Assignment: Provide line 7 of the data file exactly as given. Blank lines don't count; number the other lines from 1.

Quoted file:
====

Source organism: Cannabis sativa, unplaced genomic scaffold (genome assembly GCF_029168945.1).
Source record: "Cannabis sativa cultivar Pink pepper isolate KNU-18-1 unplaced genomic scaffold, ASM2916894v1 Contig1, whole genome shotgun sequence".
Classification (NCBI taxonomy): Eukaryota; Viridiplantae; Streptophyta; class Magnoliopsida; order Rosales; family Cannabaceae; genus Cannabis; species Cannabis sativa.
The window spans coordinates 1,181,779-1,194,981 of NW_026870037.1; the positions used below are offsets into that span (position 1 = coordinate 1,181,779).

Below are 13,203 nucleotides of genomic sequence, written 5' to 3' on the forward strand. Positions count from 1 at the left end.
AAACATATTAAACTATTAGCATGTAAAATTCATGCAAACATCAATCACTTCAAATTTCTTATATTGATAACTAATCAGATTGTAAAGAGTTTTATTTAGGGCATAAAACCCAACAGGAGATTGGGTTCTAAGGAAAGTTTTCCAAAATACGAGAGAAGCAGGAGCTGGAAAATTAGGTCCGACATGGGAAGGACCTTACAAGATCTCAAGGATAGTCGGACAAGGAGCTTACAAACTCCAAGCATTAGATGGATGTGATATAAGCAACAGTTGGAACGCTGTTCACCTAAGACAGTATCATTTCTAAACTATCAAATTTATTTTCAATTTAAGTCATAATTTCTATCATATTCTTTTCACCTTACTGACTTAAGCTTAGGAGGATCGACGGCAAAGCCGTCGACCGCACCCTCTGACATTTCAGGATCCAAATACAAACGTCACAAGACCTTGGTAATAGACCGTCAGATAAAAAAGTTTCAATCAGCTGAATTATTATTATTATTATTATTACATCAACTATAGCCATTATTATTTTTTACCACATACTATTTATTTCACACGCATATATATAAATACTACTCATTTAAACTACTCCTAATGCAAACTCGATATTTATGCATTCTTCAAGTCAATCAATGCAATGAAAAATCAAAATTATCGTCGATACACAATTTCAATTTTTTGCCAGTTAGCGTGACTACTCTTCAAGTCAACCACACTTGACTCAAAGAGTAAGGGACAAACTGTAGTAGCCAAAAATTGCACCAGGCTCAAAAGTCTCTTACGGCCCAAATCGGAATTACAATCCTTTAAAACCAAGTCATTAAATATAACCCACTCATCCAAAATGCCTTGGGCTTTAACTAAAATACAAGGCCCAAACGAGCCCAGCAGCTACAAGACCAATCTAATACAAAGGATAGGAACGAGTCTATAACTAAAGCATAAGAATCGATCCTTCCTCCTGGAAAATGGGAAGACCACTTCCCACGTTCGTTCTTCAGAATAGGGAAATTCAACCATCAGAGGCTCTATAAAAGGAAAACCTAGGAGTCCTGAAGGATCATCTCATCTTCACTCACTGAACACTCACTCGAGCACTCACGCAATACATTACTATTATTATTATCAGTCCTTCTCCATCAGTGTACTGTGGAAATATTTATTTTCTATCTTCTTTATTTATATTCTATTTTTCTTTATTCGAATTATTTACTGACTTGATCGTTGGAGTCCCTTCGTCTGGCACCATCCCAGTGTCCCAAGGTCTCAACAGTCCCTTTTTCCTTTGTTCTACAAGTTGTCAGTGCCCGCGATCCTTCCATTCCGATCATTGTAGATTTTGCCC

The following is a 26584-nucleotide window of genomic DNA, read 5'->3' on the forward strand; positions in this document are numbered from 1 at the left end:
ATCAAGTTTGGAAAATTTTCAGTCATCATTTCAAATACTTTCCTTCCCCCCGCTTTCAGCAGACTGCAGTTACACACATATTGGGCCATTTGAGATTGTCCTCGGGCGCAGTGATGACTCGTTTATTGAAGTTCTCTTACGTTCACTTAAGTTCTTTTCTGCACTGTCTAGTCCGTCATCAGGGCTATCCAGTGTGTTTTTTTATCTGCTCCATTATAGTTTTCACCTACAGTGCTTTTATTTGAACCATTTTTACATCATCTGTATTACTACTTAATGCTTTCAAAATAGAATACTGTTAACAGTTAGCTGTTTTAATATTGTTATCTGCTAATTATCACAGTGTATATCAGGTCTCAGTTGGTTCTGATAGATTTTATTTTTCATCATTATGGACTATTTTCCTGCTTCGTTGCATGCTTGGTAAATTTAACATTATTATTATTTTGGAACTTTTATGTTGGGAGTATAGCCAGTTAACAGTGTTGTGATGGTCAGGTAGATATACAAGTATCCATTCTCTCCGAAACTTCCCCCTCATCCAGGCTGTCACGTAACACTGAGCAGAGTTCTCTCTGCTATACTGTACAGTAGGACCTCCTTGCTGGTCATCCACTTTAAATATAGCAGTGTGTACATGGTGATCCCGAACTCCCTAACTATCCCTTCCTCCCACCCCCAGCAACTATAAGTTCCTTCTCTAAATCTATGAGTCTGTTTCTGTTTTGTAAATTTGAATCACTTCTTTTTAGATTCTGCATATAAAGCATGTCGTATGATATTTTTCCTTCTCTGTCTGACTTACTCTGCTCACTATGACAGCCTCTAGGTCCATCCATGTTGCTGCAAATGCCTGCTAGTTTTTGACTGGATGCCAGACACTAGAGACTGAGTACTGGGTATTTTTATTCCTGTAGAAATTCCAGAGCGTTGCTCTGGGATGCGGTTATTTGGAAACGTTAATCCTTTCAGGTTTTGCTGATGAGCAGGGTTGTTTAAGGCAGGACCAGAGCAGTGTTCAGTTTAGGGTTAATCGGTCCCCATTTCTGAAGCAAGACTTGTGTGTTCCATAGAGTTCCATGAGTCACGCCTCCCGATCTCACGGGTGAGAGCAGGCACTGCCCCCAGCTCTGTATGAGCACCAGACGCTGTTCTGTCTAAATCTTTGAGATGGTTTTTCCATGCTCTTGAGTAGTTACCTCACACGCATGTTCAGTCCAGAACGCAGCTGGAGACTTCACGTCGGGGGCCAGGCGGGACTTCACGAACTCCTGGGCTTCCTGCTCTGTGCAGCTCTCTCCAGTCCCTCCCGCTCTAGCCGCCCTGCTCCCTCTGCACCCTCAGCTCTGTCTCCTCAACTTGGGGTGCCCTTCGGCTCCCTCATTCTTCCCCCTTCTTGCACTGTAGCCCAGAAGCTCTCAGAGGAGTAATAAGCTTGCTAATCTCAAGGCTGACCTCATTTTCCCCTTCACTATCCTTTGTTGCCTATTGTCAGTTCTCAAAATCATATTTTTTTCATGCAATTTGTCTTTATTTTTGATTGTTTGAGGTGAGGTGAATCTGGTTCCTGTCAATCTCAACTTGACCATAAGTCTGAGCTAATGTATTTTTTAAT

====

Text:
The following is a 26584-nucleotide window of genomic DNA, read 5'->3' on the forward strand; positions in this document are numbered from 1 at the left end: